Next on the lineup was Skálmöld. Strictly speaking, I was not in love with their music. Their first album was an enjoyable listen, but the primary interest for me was their approach to the concept of folk-metal. Where other bands use folksy melodies or assorted traditional instruments to evoke tradition, Skálmöld actually follows tradition. They produce concept albums according to the traditional rules of Icelandic poetry, resulting in new sagas set to heavy music. Falling short of Korpiklaani’s costumery, they’re not afraid to show their Viking pride, and work that angle pretty heavily in the music and performance. Like The Heavy Experience, it’s an idea that could go pretty badly in the wrong hands, but Skálmöld was made for the job.

Shamelessly strutting their power-metal stage moves, Skálmöld brought the famously reserved Icelandic crowd to a fever pitch of Viking solidarity with only the tiniest wink to reassure us that it’s all just in good fun. I came in curious, and came out convinced. Skálmöld put on one of the most fun shows I’ve ever seen.

Sólstafir, Of Monsters and Men, and Sigur Rós; these three bands are the reason I’m here. But when the time came for Sólstafir’s show, I was a little concerned that their slower pace and more mental compositions wouldn’t hold up after the drinking horn-waving Viking fraternity party of Skálmöld.


They did. Sólstafir sauntered onstage like a band of Spaghetti Western outlaws. Aðalbjörn Tryggvason (Addi) addressed the crowd with a gravel-throated growl that had people raising their hands in the air and dropping their wallets on the ground, but he sang with an anguished cry that transformed the bandido into an anti-hero worthy of The Man With No Name. Live music really doesn’t get any better than this.



HAM! The Icelandic version of Swans, HAM is the old guard of abrasive, experimental music. Unless you’re from Iceland, you probably haven’t heard of them, but every single band from Iceland today, regardless of musical style, is copying HAM in some way. Especially since Swans had to cancel (thanks Sandy), I was looking forward to HAM, and they didn’t disappoint. Watching them was like a music history lesson, as I began to see where Addi got his showmanship, where Kontinuumgot a lot of things, and where the Icelandic tradition of mixing musical metaphors got its start. Unfortunately, after Skálmöld and Sólstafir, I was all emotioned out, and couldn’t really get into HAM as much as the performance deserved. I might have been alone in that though, as all around me teenage boys sang along and an amateur mosh-pit broke out behind me. Clearly these guys are the granddaddies of Icelandic rock.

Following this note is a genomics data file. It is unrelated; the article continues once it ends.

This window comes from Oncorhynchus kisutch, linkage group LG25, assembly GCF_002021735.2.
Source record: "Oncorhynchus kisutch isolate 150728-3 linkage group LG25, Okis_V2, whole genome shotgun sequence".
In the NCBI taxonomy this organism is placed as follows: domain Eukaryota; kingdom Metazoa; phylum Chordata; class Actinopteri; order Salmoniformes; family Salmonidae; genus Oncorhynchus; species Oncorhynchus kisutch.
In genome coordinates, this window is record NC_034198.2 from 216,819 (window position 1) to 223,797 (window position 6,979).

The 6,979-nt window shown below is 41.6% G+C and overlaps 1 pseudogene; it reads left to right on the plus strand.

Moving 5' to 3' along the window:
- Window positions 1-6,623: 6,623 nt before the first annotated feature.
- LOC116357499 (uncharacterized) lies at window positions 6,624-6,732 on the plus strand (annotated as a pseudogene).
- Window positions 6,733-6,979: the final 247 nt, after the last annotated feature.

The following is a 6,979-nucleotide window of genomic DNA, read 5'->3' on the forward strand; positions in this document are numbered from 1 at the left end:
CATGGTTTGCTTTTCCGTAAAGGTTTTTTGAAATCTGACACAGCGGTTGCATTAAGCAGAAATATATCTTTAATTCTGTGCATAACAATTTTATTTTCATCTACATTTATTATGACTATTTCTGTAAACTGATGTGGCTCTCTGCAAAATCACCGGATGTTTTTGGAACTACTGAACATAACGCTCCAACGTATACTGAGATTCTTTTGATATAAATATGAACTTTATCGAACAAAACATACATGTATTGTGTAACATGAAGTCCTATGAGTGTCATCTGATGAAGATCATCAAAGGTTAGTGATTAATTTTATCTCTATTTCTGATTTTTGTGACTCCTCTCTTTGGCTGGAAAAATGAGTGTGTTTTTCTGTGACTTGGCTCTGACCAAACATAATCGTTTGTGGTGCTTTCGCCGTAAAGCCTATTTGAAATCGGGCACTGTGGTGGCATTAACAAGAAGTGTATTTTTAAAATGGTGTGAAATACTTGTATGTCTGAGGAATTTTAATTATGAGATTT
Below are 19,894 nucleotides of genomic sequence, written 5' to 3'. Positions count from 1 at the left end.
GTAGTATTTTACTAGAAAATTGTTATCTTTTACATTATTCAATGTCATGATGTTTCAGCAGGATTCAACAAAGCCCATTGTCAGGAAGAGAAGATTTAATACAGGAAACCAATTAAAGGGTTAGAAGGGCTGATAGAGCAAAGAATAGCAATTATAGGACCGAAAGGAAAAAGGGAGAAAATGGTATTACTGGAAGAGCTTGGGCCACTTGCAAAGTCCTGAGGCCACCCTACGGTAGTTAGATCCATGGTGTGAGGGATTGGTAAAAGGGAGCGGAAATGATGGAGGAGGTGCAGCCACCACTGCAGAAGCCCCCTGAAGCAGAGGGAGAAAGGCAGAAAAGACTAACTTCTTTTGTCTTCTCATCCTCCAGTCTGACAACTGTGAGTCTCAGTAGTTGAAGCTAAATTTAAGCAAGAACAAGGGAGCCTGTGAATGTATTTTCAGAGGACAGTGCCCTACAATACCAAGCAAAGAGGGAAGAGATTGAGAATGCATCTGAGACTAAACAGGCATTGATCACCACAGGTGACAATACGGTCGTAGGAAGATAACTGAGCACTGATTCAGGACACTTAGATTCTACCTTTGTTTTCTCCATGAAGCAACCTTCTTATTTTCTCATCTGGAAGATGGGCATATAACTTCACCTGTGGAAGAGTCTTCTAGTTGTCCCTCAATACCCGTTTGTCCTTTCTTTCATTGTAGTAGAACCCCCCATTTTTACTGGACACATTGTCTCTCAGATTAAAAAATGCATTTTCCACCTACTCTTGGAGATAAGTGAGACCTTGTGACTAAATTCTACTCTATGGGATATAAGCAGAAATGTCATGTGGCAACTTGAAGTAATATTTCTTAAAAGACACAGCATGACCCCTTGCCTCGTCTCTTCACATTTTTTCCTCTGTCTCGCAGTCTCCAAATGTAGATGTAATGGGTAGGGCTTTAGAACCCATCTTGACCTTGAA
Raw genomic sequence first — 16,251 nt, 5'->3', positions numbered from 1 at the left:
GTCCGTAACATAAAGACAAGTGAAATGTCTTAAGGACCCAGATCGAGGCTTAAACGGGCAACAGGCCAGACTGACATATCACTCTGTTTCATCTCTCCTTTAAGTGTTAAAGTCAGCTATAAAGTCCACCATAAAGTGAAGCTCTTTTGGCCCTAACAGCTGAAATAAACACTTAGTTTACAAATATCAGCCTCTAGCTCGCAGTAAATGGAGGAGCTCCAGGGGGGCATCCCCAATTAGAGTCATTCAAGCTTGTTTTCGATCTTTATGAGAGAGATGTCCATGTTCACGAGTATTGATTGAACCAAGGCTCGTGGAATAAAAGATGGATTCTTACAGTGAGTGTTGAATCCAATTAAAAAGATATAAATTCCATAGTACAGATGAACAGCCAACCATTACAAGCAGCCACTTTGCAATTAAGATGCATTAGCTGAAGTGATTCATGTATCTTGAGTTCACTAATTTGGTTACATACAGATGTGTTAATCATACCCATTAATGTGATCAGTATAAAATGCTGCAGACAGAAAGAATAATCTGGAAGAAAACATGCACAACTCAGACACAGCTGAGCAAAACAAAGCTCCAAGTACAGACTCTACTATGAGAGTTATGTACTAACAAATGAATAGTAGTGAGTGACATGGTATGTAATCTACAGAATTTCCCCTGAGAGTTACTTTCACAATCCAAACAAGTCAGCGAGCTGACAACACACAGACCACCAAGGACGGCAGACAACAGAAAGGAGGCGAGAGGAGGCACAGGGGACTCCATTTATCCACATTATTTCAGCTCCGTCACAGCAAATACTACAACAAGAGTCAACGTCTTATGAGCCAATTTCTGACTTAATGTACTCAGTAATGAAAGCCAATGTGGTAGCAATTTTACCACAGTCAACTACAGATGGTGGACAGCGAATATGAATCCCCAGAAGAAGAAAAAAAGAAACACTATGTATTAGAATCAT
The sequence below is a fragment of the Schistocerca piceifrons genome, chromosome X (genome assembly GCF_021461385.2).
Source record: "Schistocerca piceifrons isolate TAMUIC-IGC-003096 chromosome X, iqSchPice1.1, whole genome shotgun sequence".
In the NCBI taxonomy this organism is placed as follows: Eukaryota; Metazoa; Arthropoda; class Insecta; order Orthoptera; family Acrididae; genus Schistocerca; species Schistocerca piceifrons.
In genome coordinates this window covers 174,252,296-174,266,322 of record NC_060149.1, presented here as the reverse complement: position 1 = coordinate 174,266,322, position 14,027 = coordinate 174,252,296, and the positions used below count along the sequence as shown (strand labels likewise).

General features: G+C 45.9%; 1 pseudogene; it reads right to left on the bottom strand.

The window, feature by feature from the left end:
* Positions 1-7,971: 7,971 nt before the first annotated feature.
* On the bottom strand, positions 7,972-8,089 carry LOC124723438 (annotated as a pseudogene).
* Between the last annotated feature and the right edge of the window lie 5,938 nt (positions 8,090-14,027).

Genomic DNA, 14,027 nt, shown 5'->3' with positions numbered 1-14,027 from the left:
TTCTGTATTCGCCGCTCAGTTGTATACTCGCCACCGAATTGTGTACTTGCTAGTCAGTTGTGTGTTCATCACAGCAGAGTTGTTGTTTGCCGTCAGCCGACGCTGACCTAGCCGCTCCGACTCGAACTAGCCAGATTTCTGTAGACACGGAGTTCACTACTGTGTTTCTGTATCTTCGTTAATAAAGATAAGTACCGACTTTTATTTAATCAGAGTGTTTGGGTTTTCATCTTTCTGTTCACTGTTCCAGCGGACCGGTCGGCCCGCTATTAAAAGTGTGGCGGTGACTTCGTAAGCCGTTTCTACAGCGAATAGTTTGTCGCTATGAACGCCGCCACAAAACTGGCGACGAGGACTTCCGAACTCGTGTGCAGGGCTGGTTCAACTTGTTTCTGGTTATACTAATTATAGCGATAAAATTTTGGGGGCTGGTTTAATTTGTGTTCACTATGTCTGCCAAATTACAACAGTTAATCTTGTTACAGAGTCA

I was wiped out. My camera battery was dead, my cell phone battery was dead, and so were my backup batteries. There was an hour to kill before Of Monsters and Men, and I almost just called it a night. But I knew that after a good night’s sleep I would forget how tired I had been, and spend the rest of my life kicking myself for going all the way to Iceland and skipping OMAM. So I stuck it out, and I’m glad I did.

OMAM have come a long way since I saw them in Seattle a week before their full-length debut album came out. In all honesty, the Seattle show was better, and not just because I was so tired that night in Reykjavík. I think that they were tired too. After more than six months of nonstop touring, both Nanna Bryndís Hilmarsdóttir and co-singer/guitarist Ragnar “Raggi” Þórhallsson sounded on the verge of losing their voices. There was less energy on the stage than when I saw them at the outset of their first world tour, but the audience was more than willing to make up the difference. When the first big musical swell was joined by an explosion of lights and glitter, the cheer that went up from every throat was involuntary. No matter how commercially palatable OMAM’s songs are, they are still emotionally powerful, and I found myself near tears several times during the set.

Thursday night was going to be hard to beat.